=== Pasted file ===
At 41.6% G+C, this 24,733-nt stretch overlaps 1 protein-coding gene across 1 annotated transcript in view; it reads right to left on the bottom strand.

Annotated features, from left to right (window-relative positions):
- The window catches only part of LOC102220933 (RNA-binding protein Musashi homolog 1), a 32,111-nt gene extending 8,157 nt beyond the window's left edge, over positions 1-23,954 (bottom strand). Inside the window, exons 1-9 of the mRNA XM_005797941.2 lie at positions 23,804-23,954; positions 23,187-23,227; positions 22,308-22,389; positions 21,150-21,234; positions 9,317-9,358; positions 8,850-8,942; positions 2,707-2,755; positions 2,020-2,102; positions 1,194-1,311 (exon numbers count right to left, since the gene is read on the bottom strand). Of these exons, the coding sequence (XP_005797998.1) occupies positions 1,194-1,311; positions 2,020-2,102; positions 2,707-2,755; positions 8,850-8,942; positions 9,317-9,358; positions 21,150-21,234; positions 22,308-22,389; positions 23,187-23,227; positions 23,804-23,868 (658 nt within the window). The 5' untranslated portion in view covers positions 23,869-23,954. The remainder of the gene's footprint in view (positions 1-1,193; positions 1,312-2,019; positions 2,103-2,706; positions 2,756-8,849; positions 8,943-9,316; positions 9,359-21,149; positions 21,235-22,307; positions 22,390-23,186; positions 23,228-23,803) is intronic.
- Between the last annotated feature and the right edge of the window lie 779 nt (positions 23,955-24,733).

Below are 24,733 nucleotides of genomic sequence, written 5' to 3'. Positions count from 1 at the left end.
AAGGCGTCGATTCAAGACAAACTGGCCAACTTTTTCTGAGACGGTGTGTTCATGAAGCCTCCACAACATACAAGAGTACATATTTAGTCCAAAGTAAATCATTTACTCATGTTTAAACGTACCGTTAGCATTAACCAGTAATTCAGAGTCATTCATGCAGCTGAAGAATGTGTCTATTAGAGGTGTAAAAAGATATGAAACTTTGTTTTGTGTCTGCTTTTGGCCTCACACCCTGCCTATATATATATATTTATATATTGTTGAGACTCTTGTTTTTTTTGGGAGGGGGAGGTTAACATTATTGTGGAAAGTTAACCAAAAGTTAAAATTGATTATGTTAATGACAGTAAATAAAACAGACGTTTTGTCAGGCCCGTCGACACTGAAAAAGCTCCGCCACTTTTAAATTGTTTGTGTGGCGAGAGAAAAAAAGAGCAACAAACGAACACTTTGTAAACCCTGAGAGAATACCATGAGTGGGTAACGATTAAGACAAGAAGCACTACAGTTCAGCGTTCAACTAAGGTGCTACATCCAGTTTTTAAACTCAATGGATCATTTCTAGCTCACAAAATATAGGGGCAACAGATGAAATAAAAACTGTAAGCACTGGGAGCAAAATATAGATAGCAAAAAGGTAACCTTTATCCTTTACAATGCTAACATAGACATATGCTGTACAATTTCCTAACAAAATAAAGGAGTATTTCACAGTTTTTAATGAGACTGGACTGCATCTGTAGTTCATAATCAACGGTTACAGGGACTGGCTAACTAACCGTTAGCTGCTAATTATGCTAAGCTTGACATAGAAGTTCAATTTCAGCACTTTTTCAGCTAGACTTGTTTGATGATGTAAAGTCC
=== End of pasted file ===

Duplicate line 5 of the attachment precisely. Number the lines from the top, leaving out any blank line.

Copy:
Below are 24,733 nucleotides of genomic sequence, written 5' to 3'. Positions count from 1 at the left end.